Kevin Savage, director of licensing, who leads a continuing effort to rewrite developmental disability regulations, said, “We want to have regulations that are meaningful to participants and their families.” The committee rewriting the regulations, which began working in the spring, includes representation from consumers and family members. Savage said a draft of the proposed regulations should be completed in September and released for public comment later in the fall.

Also on Aug. 8, the Division put out a new call for individuals interested in serving on an external quality improvement advisory council.

The advisory council would complement an internal quality improvement committee as part of a broad effort intended to make sure services are faithful to the requirements of the consent decree and Medicaid’s Home and Community Based Rule. 

Anne LeClerc, Associate Director of Program Performance, said she would field inquiries about the quality improvement advisory council. She may be reached at 401-462-0192 or Anne.LeClerc@bhddh.ri.gov.

Zanchi, meanwhile, yielded the floor to representatives of a fledgling effort to revitalize family advocacy called Rhode Island FORCE (Families Organized for Reform, Change and Empowerment), an initiative of the Rhode Island Developmental Disabilities Council.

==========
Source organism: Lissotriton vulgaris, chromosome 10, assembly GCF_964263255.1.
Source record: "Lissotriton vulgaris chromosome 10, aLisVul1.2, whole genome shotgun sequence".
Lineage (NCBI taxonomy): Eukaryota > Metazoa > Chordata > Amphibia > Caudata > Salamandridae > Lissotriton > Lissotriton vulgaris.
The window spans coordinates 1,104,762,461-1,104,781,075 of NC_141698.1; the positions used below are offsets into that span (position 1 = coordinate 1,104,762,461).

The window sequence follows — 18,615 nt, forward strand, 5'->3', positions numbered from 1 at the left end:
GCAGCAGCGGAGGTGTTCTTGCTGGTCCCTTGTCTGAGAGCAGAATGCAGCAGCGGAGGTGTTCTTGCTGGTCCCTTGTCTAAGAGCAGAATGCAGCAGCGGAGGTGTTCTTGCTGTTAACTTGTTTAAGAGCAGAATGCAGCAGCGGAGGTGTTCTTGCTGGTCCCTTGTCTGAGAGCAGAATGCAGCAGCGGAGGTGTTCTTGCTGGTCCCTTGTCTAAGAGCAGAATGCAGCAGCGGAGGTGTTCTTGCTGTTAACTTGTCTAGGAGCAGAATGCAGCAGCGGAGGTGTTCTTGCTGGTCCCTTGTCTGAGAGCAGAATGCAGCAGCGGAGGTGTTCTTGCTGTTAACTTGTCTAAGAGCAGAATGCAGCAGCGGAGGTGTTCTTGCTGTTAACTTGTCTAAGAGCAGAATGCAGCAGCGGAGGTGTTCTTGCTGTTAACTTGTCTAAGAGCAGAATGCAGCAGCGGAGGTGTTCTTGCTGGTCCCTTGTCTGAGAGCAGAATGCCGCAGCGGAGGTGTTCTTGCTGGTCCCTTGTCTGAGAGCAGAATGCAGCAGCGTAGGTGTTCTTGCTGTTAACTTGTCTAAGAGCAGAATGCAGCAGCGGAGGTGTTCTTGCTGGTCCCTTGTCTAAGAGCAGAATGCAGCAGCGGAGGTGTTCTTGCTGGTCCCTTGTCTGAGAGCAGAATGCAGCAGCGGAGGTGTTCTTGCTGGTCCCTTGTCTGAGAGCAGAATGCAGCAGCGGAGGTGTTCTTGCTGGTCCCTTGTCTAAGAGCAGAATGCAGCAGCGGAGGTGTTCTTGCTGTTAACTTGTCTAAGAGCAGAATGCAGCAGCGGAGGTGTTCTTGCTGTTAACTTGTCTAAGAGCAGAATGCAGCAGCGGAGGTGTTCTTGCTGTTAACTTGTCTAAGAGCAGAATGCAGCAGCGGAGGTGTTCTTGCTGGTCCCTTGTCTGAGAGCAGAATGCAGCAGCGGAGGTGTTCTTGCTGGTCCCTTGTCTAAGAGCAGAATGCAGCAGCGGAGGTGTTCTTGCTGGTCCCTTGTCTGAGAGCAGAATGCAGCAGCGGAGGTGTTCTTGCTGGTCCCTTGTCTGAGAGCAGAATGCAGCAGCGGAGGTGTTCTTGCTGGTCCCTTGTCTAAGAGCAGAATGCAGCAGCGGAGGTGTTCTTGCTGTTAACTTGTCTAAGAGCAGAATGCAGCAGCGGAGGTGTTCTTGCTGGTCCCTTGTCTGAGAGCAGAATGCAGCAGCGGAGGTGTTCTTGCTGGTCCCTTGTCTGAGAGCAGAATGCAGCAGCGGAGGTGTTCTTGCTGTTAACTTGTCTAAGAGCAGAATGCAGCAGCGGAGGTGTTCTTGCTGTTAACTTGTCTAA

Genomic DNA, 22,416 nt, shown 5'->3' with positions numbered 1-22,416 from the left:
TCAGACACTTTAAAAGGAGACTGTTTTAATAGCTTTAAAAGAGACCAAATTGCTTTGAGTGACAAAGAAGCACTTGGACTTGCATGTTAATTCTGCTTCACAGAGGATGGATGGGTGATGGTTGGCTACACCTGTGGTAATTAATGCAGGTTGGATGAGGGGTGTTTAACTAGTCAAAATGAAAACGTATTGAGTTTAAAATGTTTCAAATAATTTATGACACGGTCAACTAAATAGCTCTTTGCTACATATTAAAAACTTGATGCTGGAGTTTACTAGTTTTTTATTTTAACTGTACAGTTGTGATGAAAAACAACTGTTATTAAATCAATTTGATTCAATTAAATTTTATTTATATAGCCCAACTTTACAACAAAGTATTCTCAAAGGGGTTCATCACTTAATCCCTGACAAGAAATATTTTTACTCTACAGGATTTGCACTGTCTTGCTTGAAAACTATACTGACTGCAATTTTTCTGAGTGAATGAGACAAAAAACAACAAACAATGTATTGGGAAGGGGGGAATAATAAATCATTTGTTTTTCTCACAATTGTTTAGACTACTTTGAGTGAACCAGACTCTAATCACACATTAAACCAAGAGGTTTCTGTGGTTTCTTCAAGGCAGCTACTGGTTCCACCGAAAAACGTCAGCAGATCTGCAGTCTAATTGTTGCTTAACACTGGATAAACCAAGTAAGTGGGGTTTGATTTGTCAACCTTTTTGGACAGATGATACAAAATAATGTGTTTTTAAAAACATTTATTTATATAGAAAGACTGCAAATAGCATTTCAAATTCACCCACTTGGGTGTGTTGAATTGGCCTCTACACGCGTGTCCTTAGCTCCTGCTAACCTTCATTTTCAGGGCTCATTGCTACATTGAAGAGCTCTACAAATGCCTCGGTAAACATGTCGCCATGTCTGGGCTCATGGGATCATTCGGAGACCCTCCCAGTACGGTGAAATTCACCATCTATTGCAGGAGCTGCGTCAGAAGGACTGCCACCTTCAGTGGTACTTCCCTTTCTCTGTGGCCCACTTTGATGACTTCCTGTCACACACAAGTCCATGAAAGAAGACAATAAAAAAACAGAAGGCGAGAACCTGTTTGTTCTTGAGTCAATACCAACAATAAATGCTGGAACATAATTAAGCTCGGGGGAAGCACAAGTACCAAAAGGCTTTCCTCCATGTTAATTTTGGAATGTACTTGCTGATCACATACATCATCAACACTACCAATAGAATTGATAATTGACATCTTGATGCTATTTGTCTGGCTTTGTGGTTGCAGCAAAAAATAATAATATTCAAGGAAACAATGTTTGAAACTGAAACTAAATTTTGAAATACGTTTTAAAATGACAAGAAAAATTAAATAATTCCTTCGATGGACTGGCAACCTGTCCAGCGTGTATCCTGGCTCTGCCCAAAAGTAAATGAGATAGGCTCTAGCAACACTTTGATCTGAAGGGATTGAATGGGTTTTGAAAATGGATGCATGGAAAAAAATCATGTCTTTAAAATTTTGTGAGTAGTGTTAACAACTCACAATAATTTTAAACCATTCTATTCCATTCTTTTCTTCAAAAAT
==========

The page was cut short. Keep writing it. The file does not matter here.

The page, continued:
Semonelli

Semonelli

Chris Semonelli of Middletown, a leader of the group, said it aims to become a springboard for legislative advocacy, starting with an exchange of ideas in the fall among those affected by the developmental disability service system. A date for the event, entitled “Coffee and Cafe Conversation,” has yet to be announced.

The Developmental Disabilities Council plans to support the family advocacy group for up to five years, until it can spin off on its own, according to Kevin Nerney, a council spokesman. Anyone seeking more information may contact him at kevinnerney@riddcouncil.org or 401-737-1238.

Francoise Porch, who has a daughter with developmental disabilities, touched on a long-standing problem affecting both the quality and quantity of available services: depressed wages.

“Direct care staff can’t make a living working with our children,” she said.

The General Assembly allocated $6.1 million for wage increases in the budget for the current fiscal year, which Governor Gina Raimondo signed into law Aug. 3 after the House and the Senate resolved an impasse over Speaker Nicholas Mattiello’s car tax relief plan, which emerged intact.

Although the language of the budget says the raises are effective July 1, the fiscal analyst for developmental disabilities, Adam Brusseau, could not say during the forum exactly when workers might see retroactive checks.

The extra funding is expected to add an average of about 56 cents an hour to paychecks – before taxes – but the precise amount will vary, depending on the employee benefits offered by private agencies under contract with the state to provide direct services.

The latest raise marks the second consecutive budget increase for direct care workers and the first in a five-year drive to hike salaries to $15 an hour.